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Machine and deep learning for improving photoacoustic imaging for CAR T-cell cancer therapy

   Department of Electrical and Electronic Engineering

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  Dr L.M Florescu, Dr J Bamber, Dr Aoife Ivory  No more applications being accepted  Funded PhD Project (Students Worldwide)

About the Project

This EPSRC iCASE funded project builds on an existing collaboration between the University of Surrey (UoS), the Institute of Cancer Research (ICR) and the National Physical Laboratory (NPL), to develop photoacoustic imaging using artificial intelligence techniques to assist the optimisation of CAR (chimeric antigen receptor) T-cell cancer therapy. This is an emerging treatment technique, approved for patients in 2018 and expected to enable major advancements in personalised cancer medicine.

The project will develop the use of photoacoustic imaging for determining the biodistribution of the CAR-T cells in vivo. Photoacoustic imaging is a powerful biomedical imaging method which employs an ultrasound scanner in combination with a pulsed laser to create high-resolution 3D images of optical absorption spectra and temporal switching characteristics of molecules in tissues and cells. The project objectives involve the application of machine and deep learning to use combinations of spectral and temporal photoacoustic signatures to recognise CAR T cells against background tissue and to quantify CAR-T cell numbers. Methods will be validated against photoacoustic microscopy of cells in tissue-mimicking phantoms and in vivo after tumour or tissue sectioning. Opportunities will be available, given time and interest, to explore dynamic quantification of CAR-T cell numbers as they penetrate tumours.

The student will be based at the UoS in the Centre for Vision, Speech, and Signal Processing (CVSSP), and some time (about three months) will be spent at the ICR and NPL for data acquisition. Training on photoacoustic imaging will be provided.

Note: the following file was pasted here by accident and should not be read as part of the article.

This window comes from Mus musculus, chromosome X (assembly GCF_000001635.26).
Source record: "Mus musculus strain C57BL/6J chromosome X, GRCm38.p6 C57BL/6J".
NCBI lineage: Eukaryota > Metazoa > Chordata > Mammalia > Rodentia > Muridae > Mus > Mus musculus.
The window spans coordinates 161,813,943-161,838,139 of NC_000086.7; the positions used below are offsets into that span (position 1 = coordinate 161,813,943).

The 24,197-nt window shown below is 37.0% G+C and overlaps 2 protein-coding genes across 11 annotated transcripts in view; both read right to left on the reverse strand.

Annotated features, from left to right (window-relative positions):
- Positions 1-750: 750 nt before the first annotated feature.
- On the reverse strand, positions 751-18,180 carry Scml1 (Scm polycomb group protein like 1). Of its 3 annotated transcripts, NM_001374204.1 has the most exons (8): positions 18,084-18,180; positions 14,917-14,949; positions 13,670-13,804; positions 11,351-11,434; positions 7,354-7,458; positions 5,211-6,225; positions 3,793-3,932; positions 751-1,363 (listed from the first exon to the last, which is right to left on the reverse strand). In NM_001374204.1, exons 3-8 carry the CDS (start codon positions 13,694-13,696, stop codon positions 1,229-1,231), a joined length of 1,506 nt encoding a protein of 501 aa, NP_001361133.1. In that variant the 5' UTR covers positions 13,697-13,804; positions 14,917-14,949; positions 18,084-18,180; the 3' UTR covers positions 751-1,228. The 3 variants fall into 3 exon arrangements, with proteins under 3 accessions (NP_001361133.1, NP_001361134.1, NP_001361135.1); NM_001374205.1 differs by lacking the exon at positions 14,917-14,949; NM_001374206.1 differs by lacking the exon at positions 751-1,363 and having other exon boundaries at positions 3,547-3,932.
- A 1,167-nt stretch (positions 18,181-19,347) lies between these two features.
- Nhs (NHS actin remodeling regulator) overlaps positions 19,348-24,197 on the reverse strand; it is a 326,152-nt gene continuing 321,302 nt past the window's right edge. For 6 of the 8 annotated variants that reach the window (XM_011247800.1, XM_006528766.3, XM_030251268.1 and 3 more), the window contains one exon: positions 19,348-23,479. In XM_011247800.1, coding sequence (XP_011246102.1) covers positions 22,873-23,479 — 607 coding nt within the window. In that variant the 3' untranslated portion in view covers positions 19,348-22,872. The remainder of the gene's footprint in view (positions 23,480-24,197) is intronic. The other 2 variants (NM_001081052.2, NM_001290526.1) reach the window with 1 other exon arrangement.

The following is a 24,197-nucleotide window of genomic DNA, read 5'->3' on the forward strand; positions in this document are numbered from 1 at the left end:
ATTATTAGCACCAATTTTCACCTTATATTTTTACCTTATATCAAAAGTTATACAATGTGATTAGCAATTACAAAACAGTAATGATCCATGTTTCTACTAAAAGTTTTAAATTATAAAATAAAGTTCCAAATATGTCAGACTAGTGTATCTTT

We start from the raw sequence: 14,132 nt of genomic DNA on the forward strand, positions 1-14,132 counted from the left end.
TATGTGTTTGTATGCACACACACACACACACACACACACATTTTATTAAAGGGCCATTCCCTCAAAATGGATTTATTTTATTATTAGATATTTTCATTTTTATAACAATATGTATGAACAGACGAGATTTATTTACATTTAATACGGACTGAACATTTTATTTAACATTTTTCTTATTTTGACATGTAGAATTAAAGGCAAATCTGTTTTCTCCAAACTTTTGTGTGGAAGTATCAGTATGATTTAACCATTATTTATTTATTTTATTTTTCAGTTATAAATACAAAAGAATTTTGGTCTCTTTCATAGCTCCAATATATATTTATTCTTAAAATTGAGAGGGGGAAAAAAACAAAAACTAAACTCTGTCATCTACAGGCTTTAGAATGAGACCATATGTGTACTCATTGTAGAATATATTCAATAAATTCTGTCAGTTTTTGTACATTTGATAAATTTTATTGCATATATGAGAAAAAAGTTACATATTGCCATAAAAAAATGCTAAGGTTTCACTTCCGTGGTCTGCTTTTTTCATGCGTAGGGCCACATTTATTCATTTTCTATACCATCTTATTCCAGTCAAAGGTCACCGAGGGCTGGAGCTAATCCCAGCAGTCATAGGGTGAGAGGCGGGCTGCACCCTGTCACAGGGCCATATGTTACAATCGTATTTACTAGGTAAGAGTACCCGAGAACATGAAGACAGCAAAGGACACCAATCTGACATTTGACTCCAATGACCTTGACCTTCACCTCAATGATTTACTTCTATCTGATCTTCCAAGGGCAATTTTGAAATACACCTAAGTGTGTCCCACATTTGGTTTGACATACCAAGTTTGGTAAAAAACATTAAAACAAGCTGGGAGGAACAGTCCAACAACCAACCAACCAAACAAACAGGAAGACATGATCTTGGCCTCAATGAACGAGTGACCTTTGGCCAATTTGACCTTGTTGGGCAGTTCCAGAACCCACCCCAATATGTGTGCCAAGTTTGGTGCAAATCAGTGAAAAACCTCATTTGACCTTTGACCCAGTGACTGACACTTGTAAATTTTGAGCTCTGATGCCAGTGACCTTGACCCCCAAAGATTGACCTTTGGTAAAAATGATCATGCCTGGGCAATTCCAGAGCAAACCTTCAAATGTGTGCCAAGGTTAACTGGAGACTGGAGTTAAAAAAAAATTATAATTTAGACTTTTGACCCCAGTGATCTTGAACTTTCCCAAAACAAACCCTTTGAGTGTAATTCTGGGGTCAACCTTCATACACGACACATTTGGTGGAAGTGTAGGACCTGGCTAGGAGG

CVSSP is an International Centre of Excellence in audio-visual signal processing, computer vision and machine learning, advancing scientific and practical application of AI and machine perception. ICR was ranked second, of all UK higher education institutions, in the Research Excellence Framework and is one of the world's most influential cancer research institutes. NPL is one of the most extensive government laboratories in the UK and has a prestigious reputation for setting physical standards for British industry.

The deadline is open until filled but not later than 22 November 2022.

Project supervisors: Dr. Lucia Florescu (UoS), Prof. Jeff Bamber (ICR) and Dr.Aoife Ivory (NPL).

Entry requirements 

Open to any UK or international candidates. Starting in January 2023. An April 2023 starting date is also possible.

You will need to meet the minimum entry requirements for our PhD programme.

All applicants should have (or expect to obtain) a first-class degree in a numerate discipline (mathematics, science or engineering) or MSc with Distinction (or 70% average) and a strong interest in pursuing research in this field. Additional experience which is relevant to the area of research is also advantageous, especially a demonstrated capability in machine/deep learning or interest in convergence research that spans the physical and engineering sciences.

International applicants: IELTS 6.5 or above (or equivalent) with no sub-test of less than 6 

How to apply 

Applications should be submitted via the Vision, Speech and Signal Processing PhD programme page. In place of a research proposal you should upload a document stating the title of the project that you wish to apply for and the name of the relevant supervisor.

Funding Notes

Stipend £ 19,000 pa; covered tuition fees for all years; £5,595 pa for training and consumables.

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